Global Communications Report 2014
In Europe the number of Facebook users – compared to the Internet connections available – is much lower than in most other countries around the world. This is the result of the Diplomatic Council “DC Global Communications & Social Media Report 2014”. According to this report only one third (38%) of all European Internet users use Facebook. In comparison: in Australia Facebook users amount to 75%, in Brazil 77%, in India 92% and in Thailand even 96%.
In his function as the Chairman Global Media Forum Dieter Brockmeyer addresses these and other topics. With regards to the current report he explains: “The anti-social-networks campaign of the data privacy activists have shown negative impacts. In particular, European SMEs refrain from using Facebook” says Dieter Brockmeyer. Hence, Facebook is a network for private contacts in Europe while in other regions of the world it is used for private and business purposes. However, European SMEs, especially those ones with export business, should not be discouraged to use Facebook”.
The „DC Global Communications & Social Media Report“ can be obtained for 1.200 € plus VAT. The report is available free of charge for DC members.
Global Medical Tourism Report 2014
The health care industry is facing huge challenges and changes now and in future. Medical Tourism is just one of those changes happening in the field. People have travelled with the purpose to undergo medical treatment since ancient times. “However, only since the 1980’s, travelling for medical reasons has been recognised as a rapidly developing global market” says Dr. Bettina Horster, Chairwoman of the Diplomatic Council Global Healthcare Forum.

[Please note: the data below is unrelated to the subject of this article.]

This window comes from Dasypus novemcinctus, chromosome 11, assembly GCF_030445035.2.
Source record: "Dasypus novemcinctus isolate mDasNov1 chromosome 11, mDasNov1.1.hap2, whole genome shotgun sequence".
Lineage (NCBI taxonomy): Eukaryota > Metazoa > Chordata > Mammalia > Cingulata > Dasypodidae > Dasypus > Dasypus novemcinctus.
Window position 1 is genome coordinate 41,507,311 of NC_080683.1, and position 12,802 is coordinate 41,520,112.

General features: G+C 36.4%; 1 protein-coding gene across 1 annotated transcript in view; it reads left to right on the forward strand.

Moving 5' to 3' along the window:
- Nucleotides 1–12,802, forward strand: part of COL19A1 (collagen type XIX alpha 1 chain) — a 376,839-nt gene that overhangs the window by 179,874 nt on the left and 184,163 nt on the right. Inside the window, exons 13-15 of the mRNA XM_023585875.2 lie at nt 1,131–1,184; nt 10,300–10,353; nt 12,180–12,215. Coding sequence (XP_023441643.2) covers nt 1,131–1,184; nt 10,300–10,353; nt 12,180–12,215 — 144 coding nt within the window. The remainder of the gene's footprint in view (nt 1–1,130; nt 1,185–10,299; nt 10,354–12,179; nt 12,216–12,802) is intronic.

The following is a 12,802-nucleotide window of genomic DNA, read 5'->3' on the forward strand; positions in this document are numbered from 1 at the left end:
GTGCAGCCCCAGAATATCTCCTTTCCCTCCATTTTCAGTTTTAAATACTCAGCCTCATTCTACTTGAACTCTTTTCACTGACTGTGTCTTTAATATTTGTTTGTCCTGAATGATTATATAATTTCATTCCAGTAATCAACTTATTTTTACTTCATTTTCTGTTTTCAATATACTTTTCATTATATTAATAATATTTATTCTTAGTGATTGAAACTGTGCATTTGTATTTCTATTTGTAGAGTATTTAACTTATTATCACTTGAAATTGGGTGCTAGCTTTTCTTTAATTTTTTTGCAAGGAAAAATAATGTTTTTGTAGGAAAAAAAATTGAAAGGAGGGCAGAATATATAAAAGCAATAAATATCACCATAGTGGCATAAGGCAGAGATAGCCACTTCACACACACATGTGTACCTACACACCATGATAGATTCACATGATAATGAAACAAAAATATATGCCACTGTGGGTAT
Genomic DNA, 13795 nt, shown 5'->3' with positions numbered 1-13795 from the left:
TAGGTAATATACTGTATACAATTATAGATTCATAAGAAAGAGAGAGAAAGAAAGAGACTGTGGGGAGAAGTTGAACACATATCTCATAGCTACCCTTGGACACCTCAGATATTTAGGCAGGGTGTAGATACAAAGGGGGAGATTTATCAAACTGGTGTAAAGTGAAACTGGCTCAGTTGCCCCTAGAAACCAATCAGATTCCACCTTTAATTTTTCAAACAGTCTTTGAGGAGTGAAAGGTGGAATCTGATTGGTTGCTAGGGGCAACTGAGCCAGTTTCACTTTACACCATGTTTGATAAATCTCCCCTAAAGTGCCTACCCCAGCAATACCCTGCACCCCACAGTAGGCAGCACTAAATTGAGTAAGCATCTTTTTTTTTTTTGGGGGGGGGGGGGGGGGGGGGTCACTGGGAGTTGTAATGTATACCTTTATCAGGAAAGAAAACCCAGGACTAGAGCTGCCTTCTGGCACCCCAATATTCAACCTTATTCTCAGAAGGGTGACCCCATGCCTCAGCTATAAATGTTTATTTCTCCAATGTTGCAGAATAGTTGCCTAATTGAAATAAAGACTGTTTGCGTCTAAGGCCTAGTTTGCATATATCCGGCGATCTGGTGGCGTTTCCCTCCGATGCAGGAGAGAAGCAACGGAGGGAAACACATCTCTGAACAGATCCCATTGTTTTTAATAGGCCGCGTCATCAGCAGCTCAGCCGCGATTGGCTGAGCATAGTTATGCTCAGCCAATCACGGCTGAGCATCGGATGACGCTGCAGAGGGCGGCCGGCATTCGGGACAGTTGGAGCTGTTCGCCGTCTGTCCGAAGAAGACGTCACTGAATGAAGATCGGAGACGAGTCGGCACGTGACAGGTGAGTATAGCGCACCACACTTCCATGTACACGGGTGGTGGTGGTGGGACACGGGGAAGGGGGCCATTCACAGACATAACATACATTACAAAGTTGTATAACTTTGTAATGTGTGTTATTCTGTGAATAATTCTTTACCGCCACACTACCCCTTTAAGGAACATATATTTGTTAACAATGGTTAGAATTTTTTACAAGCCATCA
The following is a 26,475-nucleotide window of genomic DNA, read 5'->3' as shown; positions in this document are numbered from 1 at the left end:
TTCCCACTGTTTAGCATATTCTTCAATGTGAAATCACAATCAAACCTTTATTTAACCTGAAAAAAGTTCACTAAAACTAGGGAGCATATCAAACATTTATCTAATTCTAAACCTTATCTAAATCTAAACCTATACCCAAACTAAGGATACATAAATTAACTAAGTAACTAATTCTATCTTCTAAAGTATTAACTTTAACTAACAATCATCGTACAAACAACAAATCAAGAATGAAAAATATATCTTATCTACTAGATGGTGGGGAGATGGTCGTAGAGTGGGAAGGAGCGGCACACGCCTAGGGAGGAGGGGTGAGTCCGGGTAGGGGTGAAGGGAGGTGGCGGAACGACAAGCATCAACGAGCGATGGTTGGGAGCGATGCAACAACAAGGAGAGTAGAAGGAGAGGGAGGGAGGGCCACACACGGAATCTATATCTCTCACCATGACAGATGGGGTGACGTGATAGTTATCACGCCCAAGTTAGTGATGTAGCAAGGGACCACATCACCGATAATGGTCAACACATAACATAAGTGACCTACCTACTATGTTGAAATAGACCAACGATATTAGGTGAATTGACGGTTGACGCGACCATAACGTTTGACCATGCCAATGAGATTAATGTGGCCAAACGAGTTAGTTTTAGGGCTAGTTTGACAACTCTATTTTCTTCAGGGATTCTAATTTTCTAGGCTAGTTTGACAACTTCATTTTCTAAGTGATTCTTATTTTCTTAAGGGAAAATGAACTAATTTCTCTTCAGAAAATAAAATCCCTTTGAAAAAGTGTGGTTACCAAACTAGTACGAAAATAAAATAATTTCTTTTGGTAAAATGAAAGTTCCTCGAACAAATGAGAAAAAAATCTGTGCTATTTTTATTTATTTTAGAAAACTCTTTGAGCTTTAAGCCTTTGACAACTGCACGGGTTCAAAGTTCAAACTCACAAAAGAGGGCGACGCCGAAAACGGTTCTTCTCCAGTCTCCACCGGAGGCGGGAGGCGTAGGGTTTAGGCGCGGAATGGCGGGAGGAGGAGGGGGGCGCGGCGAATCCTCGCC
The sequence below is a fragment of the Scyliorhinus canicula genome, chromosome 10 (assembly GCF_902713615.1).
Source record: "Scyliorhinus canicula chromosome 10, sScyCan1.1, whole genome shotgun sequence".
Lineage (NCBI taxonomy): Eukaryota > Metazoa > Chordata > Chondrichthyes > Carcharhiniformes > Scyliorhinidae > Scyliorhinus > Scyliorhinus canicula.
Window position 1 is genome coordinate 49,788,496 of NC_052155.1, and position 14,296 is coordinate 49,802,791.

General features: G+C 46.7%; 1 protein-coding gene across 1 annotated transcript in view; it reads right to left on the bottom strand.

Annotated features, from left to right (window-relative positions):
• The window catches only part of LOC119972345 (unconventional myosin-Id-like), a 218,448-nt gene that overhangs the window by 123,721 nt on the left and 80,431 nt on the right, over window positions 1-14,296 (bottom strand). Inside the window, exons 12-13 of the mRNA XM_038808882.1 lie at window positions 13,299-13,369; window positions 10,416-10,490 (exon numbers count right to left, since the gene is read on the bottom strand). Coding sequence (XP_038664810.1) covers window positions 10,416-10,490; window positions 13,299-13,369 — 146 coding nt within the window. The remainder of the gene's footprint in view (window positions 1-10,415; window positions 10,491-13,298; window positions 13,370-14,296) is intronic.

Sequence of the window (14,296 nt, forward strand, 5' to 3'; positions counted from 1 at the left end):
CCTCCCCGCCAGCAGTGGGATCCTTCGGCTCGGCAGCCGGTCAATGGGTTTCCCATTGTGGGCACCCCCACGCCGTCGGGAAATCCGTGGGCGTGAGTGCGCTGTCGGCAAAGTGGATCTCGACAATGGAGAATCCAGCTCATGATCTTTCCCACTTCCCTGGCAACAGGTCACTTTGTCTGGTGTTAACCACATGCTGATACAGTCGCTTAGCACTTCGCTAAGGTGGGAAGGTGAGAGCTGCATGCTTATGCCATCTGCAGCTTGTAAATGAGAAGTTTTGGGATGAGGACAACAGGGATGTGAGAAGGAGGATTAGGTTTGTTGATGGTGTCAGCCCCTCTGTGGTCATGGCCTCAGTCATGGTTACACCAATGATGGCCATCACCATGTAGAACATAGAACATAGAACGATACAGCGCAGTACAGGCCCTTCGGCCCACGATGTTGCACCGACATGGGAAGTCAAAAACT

On the other hand people travelling for leisure expect medical treatment in emergency cases on a top level. Meanwhile this is a necessary precondition in order to attract tourists other than backpackers. These countries do not only need the facilities but also need to inform the tourists.
The increase in technological and medical research and developments, augmented product consciousness and globalisation are among the most infl uential trends that affect the medical industry. National health care systems, health insurance companies and hospitals urgently need to understand how medical travel is and will be affecting their national health care plans, insurance reimbursement schemes and guest patients’ vs. hospitals’ legal position in case of malpractice or otherwise.
Current issues lie in the fact that there is a global defi cit of information about medical tourism which hinders the industry’s potential. This is often due to countries wishing to maintain a competitive advantage, or a result of limited information having been collected or recorded. Medical tourism often provokes ethical and legal discussions causing concern for the industry. Nevertheless, measures are being taken to minimise these factors with new laws, such as the proposed EU Directive for Cross-Border Health Care, and third parties being established. Even though there is a large number of accreditation bodies, other issues are rooted in the absence of a uniform international hospital accreditation system and the varying quality of medical services provided.
The desire to find answers on so many questions about the impact and likely growth of medical tourism resulted in this study “Medical Tourism: Profit from Global Health Care.” A big „thank you!“ to the authors who wrote this important report!
The „DC Global Medical Tourism Report“ can be obtained for 1.200 € plus VAT. The report is available free of charge for DC members.